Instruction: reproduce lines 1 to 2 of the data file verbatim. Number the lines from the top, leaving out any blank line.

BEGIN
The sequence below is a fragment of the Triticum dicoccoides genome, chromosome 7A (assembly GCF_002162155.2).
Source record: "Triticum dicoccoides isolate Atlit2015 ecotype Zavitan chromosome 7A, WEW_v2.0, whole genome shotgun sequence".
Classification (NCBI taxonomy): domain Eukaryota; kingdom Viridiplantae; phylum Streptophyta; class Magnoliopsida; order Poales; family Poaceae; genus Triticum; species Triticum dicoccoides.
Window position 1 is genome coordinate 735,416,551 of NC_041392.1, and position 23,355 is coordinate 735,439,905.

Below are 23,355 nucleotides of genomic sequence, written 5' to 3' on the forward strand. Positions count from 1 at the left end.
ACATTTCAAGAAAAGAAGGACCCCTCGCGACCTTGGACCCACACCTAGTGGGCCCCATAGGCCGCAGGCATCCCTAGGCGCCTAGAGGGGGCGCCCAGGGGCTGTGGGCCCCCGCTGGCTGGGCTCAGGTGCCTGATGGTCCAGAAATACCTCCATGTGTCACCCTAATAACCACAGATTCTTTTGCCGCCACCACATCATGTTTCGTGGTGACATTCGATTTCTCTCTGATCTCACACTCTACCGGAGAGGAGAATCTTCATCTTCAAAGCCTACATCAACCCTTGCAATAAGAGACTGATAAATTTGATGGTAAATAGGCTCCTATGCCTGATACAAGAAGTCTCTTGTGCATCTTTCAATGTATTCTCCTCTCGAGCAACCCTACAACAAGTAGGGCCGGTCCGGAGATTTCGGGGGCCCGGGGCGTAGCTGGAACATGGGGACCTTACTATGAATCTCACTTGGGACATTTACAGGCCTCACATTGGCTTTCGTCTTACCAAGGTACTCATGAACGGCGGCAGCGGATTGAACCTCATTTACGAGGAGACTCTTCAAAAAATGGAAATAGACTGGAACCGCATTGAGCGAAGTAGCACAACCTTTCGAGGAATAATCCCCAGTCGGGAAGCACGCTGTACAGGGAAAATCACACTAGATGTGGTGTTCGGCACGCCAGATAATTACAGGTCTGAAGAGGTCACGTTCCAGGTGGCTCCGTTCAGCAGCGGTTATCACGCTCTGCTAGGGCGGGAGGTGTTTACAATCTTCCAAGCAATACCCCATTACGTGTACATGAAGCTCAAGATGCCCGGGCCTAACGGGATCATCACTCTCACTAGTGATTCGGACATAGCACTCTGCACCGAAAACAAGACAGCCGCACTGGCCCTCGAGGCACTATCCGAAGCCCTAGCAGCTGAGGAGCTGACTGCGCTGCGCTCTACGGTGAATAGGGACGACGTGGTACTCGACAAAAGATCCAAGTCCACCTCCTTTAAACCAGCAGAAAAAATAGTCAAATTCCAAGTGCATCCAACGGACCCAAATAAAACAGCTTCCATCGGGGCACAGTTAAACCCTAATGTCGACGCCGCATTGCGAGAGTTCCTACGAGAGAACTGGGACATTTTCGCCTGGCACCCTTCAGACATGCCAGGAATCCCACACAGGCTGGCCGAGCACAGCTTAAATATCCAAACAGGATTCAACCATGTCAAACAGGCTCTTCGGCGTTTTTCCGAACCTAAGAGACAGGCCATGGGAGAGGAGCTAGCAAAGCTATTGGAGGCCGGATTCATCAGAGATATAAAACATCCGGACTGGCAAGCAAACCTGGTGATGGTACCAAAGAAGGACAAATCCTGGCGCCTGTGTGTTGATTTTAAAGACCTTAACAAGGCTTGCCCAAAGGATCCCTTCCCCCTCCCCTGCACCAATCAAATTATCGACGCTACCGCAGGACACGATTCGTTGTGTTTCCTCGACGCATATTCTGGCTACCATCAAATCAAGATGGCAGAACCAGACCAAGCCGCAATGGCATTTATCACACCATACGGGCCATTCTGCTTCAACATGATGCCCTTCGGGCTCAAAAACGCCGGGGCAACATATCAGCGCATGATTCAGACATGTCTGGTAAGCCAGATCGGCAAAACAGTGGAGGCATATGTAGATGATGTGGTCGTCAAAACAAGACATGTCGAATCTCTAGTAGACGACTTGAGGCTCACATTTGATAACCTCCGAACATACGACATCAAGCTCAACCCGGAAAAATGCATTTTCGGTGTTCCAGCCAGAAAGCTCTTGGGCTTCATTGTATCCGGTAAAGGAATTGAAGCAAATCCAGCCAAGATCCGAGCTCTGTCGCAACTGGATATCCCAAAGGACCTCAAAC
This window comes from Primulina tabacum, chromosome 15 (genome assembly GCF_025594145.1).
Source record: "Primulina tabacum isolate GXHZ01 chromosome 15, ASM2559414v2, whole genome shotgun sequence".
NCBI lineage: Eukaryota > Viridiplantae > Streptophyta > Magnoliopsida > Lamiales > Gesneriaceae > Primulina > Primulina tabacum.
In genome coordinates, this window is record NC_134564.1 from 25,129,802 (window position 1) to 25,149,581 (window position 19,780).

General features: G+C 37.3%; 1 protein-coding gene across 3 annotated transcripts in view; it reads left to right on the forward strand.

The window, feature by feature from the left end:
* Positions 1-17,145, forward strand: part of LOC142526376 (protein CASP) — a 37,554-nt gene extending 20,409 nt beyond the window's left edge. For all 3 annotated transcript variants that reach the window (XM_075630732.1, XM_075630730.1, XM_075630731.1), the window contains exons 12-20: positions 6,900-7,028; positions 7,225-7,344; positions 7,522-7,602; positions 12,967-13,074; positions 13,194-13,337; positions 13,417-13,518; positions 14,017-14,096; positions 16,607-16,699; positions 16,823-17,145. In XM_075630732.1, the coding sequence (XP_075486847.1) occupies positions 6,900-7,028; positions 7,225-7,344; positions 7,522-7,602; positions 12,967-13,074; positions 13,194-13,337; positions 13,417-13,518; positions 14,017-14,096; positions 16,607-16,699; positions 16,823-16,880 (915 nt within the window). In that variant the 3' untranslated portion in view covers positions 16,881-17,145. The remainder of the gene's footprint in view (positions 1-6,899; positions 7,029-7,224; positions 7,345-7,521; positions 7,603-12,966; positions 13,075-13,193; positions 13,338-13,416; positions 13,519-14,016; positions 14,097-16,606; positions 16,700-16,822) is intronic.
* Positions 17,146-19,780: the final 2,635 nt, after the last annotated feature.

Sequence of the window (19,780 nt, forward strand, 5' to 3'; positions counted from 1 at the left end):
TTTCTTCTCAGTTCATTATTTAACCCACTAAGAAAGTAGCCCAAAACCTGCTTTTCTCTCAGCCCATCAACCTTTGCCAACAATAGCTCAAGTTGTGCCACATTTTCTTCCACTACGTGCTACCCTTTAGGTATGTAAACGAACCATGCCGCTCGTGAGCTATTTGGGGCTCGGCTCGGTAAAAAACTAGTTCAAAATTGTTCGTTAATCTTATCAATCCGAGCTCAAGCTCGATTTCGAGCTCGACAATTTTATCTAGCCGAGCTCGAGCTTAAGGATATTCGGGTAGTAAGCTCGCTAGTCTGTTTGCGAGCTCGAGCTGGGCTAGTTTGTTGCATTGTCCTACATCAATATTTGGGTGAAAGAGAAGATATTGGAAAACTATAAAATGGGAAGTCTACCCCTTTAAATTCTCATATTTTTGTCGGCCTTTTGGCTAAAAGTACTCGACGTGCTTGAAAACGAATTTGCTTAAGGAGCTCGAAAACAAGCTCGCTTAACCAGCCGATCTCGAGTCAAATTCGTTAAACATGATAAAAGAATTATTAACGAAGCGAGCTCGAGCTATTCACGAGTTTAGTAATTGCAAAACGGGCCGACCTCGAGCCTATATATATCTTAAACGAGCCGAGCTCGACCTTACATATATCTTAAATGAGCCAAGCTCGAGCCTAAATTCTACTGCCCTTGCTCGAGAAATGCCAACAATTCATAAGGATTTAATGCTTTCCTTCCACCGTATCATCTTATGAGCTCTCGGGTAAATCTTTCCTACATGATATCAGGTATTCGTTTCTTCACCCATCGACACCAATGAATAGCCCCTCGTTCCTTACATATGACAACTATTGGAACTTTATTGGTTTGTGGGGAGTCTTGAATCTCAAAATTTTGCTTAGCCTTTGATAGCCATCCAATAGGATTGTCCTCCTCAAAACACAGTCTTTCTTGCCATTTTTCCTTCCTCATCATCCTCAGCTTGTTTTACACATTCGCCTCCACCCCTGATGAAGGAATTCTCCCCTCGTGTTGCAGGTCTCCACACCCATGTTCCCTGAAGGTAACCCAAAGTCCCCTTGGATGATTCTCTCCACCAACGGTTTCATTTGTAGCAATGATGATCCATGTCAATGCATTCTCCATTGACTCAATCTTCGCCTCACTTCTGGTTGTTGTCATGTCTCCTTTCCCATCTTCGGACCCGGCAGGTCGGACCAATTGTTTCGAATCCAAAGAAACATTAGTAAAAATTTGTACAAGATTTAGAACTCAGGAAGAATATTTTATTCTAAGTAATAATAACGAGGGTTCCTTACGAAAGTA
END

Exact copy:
The sequence below is a fragment of the Triticum dicoccoides genome, chromosome 7A (assembly GCF_002162155.2).
Source record: "Triticum dicoccoides isolate Atlit2015 ecotype Zavitan chromosome 7A, WEW_v2.0, whole genome shotgun sequence".